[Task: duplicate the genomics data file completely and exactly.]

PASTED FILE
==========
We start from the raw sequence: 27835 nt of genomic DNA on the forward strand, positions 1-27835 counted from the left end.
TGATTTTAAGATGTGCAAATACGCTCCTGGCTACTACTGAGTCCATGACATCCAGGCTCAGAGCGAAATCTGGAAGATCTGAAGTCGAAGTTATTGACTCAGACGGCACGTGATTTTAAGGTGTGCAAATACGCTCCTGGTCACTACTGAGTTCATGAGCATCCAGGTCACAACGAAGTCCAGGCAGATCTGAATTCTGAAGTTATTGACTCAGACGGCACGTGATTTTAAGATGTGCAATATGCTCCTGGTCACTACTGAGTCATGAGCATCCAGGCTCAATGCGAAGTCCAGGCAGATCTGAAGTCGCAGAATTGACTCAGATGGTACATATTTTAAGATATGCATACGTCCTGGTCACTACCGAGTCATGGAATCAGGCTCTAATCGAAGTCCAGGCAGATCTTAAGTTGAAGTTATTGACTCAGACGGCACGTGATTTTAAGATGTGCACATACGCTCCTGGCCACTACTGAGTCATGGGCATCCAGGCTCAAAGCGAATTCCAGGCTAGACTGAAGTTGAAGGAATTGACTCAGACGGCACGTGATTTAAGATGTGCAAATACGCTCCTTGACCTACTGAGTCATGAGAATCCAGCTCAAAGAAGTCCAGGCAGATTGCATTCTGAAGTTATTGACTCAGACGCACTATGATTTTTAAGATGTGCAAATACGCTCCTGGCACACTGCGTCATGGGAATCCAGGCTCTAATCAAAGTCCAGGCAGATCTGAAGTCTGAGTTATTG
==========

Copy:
We start from the raw sequence: 27835 nt of genomic DNA on the forward strand, positions 1-27835 counted from the left end.
TGATTTTAAGATGTGCAAATACGCTCCTGGCTACTACTGAGTCCATGACATCCAGGCTCAGAGCGAAATCTGGAAGATCTGAAGTCGAAGTTATTGACTCAGACGGCACGTGATTTTAAGGTGTGCAAATACGCTCCTGGTCACTACTGAGTTCATGAGCATCCAGGTCACAACGAAGTCCAGGCAGATCTGAATTCTGAAGTTATTGACTCAGACGGCACGTGATTTTAAGATGTGCAATATGCTCCTGGTCACTACTGAGTCATGAGCATCCAGGCTCAATGCGAAGTCCAGGCAGATCTGAAGTCGCAGAATTGACTCAGATGGTACATATTTTAAGATATGCATACGTCCTGGTCACTACCGAGTCATGGAATCAGGCTCTAATCGAAGTCCAGGCAGATCTTAAGTTGAAGTTATTGACTCAGACGGCACGTGATTTTAAGATGTGCACATACGCTCCTGGCCACTACTGAGTCATGGGCATCCAGGCTCAAAGCGAATTCCAGGCTAGACTGAAGTTGAAGGAATTGACTCAGACGGCACGTGATTTAAGATGTGCAAATACGCTCCTTGACCTACTGAGTCATGAGAATCCAGCTCAAAGAAGTCCAGGCAGATTGCATTCTGAAGTTATTGACTCAGACGCACTATGATTTTTAAGATGTGCAAATACGCTCCTGGCACACTGCGTCATGGGAATCCAGGCTCTAATCAAAGTCCAGGCAGATCTGAAGTCTGAGTTATTG